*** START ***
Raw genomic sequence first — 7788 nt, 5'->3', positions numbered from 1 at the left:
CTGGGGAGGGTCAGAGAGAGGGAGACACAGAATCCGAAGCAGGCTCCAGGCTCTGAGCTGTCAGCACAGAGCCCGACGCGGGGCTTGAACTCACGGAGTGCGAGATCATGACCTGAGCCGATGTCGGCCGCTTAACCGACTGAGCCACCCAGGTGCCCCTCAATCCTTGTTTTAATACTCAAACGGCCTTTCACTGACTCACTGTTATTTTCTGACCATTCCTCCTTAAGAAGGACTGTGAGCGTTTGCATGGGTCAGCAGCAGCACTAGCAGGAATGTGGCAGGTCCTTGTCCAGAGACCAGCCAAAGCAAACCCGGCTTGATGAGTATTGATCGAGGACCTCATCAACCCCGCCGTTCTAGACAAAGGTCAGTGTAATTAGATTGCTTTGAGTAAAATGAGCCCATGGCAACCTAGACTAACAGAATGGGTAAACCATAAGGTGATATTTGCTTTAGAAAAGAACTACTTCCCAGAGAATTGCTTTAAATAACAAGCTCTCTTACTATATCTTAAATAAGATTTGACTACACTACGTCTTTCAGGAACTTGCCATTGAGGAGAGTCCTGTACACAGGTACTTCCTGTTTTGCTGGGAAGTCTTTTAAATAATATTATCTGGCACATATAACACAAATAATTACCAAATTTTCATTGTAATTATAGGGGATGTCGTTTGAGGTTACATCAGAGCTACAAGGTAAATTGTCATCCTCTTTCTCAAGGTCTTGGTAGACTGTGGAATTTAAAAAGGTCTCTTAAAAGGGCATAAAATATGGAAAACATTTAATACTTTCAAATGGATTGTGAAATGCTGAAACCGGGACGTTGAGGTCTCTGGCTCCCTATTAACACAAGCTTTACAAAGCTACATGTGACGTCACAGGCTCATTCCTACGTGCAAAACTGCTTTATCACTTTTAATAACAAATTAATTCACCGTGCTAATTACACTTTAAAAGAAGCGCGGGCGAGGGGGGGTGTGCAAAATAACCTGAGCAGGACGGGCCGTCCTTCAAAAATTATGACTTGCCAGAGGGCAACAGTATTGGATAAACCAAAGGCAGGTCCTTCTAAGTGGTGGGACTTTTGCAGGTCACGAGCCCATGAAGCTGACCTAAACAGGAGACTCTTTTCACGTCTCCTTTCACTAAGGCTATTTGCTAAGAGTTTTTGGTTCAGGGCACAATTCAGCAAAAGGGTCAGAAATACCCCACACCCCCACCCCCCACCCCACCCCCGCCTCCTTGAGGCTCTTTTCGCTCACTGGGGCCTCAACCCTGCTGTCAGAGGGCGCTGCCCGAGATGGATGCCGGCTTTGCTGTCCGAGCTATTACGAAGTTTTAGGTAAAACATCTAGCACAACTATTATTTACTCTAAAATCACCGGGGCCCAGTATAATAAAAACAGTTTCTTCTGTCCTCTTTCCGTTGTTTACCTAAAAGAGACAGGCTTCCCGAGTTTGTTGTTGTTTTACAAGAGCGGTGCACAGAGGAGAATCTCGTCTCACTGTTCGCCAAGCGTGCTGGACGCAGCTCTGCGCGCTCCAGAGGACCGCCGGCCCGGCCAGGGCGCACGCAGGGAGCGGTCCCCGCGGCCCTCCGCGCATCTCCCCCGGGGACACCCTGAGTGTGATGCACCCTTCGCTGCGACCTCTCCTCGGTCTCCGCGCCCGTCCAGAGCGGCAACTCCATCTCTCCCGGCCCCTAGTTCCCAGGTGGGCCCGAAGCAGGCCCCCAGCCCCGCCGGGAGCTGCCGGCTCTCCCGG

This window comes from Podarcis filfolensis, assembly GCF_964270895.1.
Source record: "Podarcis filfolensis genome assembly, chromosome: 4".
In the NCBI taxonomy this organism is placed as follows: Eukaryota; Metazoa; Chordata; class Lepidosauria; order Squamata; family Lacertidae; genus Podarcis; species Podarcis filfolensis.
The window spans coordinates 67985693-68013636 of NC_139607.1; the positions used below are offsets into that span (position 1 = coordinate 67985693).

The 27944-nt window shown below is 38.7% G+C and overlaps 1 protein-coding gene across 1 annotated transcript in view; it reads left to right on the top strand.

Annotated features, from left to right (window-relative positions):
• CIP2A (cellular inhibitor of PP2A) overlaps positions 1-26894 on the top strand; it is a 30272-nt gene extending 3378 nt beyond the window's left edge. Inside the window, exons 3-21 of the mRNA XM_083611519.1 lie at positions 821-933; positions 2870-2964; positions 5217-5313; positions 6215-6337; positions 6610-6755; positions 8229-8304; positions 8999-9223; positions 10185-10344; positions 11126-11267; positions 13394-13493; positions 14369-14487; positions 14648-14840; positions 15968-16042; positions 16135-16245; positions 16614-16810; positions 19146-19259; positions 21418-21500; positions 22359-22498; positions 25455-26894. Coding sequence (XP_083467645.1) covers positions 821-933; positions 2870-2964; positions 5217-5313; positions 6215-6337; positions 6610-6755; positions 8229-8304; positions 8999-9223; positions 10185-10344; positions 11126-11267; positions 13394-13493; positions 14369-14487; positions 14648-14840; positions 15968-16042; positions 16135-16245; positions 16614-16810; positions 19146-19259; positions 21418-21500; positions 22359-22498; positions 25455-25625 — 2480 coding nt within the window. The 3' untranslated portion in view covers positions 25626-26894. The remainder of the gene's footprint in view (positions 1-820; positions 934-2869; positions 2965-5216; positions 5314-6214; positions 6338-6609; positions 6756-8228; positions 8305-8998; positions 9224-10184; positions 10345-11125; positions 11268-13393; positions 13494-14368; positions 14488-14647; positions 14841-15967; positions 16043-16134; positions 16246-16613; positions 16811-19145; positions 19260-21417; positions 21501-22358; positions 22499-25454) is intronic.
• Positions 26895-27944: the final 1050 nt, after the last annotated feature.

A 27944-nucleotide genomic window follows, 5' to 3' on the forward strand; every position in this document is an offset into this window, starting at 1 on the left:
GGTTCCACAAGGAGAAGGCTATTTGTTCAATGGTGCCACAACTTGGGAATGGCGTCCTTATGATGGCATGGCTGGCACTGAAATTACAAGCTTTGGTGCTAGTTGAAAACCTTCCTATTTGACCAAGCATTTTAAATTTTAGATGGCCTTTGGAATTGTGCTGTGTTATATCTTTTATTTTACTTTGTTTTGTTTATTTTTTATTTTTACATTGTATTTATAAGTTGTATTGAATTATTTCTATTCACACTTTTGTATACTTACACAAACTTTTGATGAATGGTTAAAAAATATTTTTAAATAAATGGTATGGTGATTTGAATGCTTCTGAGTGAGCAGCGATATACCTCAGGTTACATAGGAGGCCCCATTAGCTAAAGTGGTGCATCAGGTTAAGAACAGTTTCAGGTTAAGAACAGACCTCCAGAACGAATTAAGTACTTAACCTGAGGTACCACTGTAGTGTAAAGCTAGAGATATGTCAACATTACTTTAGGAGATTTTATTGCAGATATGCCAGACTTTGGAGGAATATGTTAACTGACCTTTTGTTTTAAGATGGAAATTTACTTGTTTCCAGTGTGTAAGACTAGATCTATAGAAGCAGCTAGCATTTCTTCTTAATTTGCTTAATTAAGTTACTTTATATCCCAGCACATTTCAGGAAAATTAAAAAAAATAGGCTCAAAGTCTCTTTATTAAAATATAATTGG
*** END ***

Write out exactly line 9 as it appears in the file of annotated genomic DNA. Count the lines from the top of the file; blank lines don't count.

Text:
• CIP2A (cellular inhibitor of PP2A) overlaps positions 1-26894 on the top strand; it is a 30272-nt gene extending 3378 nt beyond the window's left edge. Inside the window, exons 3-21 of the mRNA XM_083611519.1 lie at positions 821-933; positions 2870-2964; positions 5217-5313; positions 6215-6337; positions 6610-6755; positions 8229-8304; positions 8999-9223; positions 10185-10344; positions 11126-11267; positions 13394-13493; positions 14369-14487; positions 14648-14840; positions 15968-16042; positions 16135-16245; positions 16614-16810; positions 19146-19259; positions 21418-21500; positions 22359-22498; positions 25455-26894. Coding sequence (XP_083467645.1) covers positions 821-933; positions 2870-2964; positions 5217-5313; positions 6215-6337; positions 6610-6755; positions 8229-8304; positions 8999-9223; positions 10185-10344; positions 11126-11267; positions 13394-13493; positions 14369-14487; positions 14648-14840; positions 15968-16042; positions 16135-16245; positions 16614-16810; positions 19146-19259; positions 21418-21500; positions 22359-22498; positions 25455-25625 — 2480 coding nt within the window. The 3' untranslated portion in view covers positions 25626-26894. The remainder of the gene's footprint in view (positions 1-820; positions 934-2869; positions 2965-5216; positions 5314-6214; positions 6338-6609; positions 6756-8228; positions 8305-8998; positions 9224-10184; positions 10345-11125; positions 11268-13393; positions 13494-14368; positions 14488-14647; positions 14841-15967; positions 16043-16134; positions 16246-16613; positions 16811-19145; positions 19260-21417; positions 21501-22358; positions 22499-25454) is intronic.